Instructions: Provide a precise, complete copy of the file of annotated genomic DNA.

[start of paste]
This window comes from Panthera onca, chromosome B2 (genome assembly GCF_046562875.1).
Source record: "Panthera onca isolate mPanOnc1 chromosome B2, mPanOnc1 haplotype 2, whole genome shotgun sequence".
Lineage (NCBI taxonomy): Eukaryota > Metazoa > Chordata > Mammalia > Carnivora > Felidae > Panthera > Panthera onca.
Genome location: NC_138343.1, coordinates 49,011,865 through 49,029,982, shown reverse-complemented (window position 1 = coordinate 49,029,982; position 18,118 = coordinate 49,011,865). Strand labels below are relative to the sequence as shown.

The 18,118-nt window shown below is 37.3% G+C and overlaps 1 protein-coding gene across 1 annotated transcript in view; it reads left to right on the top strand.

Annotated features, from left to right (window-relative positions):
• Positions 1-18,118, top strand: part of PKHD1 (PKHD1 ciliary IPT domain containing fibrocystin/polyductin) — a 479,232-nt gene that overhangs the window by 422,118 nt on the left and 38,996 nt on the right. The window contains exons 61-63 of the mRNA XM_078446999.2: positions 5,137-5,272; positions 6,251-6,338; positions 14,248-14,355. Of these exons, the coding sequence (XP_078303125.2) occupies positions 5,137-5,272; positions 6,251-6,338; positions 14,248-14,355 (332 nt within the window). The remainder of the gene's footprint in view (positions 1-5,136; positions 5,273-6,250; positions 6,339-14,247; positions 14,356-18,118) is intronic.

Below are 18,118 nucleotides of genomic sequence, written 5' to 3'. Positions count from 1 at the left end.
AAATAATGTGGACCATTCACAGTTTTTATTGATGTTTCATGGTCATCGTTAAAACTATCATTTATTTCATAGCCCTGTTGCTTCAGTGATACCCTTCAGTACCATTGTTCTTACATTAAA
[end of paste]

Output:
This window comes from Panthera onca, chromosome B2 (genome assembly GCF_046562875.1).
Source record: "Panthera onca isolate mPanOnc1 chromosome B2, mPanOnc1 haplotype 2, whole genome shotgun sequence".
Lineage (NCBI taxonomy): Eukaryota > Metazoa > Chordata > Mammalia > Carnivora > Felidae > Panthera > Panthera onca.
Genome location: NC_138343.1, coordinates 49,011,865 through 49,029,982, shown reverse-complemented (window position 1 = coordinate 49,029,982; position 18,118 = coordinate 49,011,865). Strand labels below are relative to the sequence as shown.

The 18,118-nt window shown below is 37.3% G+C and overlaps 1 protein-coding gene across 1 annotated transcript in view; it reads left to right on the top strand.

Annotated features, from left to right (window-relative positions):
• Positions 1-18,118, top strand: part of PKHD1 (PKHD1 ciliary IPT domain containing fibrocystin/polyductin) — a 479,232-nt gene that overhangs the window by 422,118 nt on the left and 38,996 nt on the right. The window contains exons 61-63 of the mRNA XM_078446999.2: positions 5,137-5,272; positions 6,251-6,338; positions 14,248-14,355. Of these exons, the coding sequence (XP_078303125.2) occupies positions 5,137-5,272; positions 6,251-6,338; positions 14,248-14,355 (332 nt within the window). The remainder of the gene's footprint in view (positions 1-5,136; positions 5,273-6,250; positions 6,339-14,247; positions 14,356-18,118) is intronic.

Below are 18,118 nucleotides of genomic sequence, written 5' to 3'. Positions count from 1 at the left end.
AAATAATGTGGACCATTCACAGTTTTTATTGATGTTTCATGGTCATCGTTAAAACTATCATTTATTTCATAGCCCTGTTGCTTCAGTGATACCCTTCAGTACCATTGTTCTTACATTAAA